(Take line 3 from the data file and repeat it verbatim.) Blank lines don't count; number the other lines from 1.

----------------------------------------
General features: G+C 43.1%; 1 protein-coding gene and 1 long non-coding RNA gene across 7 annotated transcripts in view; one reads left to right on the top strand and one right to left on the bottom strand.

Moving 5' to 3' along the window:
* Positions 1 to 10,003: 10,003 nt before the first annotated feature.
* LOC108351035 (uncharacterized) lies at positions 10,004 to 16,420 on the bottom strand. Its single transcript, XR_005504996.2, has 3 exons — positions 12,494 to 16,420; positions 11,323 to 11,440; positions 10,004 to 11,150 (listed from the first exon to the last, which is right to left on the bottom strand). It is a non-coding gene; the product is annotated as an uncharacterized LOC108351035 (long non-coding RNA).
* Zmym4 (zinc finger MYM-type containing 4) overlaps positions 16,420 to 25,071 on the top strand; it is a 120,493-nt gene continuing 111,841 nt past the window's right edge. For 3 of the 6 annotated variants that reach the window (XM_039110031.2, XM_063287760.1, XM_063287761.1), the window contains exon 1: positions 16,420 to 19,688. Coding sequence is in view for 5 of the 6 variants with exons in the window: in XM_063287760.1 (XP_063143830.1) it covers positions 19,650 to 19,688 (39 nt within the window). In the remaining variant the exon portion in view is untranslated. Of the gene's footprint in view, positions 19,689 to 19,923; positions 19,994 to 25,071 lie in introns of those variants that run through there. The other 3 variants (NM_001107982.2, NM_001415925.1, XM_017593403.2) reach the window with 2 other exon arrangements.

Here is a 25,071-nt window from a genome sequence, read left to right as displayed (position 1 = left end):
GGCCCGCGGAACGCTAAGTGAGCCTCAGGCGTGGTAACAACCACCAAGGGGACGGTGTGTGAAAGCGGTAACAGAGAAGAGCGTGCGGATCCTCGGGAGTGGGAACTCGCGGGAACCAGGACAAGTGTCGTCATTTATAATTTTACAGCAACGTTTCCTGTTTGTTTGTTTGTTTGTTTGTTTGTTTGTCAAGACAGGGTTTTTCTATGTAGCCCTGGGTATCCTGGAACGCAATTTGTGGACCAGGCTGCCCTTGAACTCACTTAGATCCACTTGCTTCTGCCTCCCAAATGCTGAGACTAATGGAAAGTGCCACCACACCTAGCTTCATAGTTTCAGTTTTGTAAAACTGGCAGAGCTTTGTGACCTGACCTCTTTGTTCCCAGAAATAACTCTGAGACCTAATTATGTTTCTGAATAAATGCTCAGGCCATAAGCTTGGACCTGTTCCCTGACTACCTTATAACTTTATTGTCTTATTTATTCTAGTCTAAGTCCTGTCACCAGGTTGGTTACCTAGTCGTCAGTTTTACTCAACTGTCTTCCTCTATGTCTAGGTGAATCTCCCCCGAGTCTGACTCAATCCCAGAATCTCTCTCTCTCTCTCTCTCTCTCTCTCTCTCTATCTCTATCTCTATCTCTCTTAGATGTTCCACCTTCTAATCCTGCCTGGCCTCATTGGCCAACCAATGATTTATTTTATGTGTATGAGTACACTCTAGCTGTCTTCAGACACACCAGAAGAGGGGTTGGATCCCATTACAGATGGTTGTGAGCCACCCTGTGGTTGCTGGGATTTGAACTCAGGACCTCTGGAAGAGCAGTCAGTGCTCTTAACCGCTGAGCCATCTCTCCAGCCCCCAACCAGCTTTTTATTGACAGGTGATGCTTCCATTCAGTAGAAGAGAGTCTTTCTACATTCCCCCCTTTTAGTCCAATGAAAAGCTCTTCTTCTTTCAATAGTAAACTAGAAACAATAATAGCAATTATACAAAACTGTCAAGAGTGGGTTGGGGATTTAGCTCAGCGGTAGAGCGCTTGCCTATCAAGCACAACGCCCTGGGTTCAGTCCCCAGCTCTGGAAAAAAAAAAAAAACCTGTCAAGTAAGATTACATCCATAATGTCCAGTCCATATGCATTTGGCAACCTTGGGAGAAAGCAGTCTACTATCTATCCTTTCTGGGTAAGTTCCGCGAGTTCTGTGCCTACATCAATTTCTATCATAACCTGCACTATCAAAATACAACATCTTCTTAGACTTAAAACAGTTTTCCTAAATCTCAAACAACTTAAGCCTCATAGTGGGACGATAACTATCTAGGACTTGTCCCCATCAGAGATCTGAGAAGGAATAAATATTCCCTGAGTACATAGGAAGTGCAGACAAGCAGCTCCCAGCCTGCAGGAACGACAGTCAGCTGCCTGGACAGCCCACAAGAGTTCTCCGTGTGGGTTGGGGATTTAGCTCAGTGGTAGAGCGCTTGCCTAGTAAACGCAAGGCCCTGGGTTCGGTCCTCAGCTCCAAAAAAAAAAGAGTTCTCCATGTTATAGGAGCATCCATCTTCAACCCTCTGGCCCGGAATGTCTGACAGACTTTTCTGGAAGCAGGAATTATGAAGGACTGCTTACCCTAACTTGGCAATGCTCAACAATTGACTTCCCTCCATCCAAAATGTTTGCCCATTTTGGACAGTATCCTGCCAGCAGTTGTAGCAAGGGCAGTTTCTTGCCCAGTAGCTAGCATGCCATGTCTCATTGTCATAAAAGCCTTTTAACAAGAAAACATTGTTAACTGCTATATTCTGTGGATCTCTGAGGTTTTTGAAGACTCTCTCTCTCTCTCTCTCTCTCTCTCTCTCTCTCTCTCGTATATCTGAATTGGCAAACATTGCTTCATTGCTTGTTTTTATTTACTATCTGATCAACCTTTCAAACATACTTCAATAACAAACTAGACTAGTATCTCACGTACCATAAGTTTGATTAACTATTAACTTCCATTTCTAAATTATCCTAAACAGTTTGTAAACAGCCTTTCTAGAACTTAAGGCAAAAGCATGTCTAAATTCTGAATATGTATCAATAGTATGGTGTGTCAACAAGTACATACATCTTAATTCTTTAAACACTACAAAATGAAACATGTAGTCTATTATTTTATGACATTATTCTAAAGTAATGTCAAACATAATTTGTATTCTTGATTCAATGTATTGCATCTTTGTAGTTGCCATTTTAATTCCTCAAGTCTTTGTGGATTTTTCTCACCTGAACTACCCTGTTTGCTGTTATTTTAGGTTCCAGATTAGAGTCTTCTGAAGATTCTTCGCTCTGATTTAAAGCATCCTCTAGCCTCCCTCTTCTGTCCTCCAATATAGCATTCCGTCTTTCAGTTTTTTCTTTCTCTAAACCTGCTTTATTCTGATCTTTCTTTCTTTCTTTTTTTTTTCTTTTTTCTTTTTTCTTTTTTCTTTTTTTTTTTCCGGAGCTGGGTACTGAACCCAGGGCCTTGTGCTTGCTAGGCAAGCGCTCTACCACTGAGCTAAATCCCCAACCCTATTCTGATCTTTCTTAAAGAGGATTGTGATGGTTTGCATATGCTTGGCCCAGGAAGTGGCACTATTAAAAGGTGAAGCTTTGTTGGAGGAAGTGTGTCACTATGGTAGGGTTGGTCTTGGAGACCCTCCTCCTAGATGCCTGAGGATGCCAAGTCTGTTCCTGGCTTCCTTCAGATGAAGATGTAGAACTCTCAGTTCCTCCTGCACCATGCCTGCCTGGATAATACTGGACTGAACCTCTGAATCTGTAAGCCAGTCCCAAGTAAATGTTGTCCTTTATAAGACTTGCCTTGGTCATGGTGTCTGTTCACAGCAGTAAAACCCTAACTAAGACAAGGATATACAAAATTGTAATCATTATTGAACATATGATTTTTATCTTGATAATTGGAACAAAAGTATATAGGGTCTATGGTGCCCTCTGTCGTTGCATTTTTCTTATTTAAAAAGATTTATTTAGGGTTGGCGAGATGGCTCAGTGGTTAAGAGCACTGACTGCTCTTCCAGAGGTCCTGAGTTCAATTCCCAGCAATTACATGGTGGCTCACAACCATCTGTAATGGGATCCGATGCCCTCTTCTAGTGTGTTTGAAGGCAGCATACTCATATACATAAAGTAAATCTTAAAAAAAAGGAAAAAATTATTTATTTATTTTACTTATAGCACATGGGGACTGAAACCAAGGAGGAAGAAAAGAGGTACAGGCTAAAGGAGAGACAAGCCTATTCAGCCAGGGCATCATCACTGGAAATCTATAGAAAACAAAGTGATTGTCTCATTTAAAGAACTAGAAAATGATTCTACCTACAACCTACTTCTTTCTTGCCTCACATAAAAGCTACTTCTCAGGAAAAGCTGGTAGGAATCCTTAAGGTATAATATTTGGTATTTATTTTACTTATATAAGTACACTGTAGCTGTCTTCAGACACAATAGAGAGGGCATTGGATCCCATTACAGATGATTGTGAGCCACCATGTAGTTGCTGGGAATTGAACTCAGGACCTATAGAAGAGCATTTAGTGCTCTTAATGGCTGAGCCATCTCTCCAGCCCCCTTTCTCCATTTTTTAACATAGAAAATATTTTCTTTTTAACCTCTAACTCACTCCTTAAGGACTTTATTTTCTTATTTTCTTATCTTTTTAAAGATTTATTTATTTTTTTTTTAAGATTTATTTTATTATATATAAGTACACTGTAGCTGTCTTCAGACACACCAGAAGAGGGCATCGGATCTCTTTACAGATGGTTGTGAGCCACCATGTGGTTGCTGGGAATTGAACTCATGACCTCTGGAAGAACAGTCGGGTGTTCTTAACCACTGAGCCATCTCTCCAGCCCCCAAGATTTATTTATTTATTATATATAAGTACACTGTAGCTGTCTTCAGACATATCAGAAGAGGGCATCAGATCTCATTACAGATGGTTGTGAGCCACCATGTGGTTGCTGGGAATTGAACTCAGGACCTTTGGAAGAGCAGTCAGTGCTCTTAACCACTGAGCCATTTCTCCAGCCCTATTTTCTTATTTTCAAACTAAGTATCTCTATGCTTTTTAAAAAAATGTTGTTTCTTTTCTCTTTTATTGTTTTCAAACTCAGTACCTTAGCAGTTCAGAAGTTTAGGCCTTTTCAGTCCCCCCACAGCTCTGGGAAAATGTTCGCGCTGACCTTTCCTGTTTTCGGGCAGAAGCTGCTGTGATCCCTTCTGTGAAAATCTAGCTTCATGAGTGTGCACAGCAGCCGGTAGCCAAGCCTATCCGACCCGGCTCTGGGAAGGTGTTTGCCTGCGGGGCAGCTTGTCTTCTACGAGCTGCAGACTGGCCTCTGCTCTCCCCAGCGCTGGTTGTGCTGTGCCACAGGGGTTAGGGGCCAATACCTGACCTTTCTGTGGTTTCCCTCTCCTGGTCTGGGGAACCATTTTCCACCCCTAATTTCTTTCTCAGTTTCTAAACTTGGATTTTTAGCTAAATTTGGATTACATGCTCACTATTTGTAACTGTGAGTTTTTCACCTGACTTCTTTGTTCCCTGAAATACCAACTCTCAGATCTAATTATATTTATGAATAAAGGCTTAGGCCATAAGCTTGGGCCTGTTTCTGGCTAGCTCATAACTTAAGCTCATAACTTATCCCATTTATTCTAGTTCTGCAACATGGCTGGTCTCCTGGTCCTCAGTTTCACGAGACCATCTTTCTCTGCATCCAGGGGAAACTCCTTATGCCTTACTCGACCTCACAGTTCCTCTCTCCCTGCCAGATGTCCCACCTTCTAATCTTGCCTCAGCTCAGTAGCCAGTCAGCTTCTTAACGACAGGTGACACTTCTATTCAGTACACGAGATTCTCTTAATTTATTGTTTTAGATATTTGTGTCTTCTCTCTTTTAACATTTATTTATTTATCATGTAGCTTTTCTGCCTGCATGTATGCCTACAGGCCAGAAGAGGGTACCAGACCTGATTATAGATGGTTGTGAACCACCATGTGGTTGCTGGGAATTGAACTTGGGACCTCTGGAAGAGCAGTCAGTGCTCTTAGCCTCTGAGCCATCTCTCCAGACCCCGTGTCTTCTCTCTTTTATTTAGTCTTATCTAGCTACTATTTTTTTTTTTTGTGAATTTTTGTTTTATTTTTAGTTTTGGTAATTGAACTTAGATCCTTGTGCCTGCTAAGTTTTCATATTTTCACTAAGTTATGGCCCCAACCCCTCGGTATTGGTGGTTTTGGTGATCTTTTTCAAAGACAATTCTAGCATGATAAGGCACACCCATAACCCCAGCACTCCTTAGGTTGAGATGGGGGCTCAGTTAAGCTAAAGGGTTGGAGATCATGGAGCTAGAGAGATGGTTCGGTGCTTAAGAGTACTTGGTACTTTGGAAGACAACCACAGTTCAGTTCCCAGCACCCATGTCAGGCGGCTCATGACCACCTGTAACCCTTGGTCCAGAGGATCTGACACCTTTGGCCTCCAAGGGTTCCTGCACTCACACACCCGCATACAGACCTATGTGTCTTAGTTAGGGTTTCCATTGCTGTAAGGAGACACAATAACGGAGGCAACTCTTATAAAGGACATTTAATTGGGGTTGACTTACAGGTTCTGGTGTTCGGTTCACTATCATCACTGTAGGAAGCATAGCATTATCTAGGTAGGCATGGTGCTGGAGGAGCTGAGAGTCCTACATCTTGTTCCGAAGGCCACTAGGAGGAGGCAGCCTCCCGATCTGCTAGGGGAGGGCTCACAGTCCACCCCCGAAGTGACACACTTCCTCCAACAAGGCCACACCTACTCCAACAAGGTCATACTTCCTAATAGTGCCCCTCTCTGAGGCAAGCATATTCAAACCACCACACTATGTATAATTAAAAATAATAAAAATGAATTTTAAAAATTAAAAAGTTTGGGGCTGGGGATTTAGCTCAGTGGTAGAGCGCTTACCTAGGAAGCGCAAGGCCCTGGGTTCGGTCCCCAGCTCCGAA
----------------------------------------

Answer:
* Positions 1 to 10,003: 10,003 nt before the first annotated feature.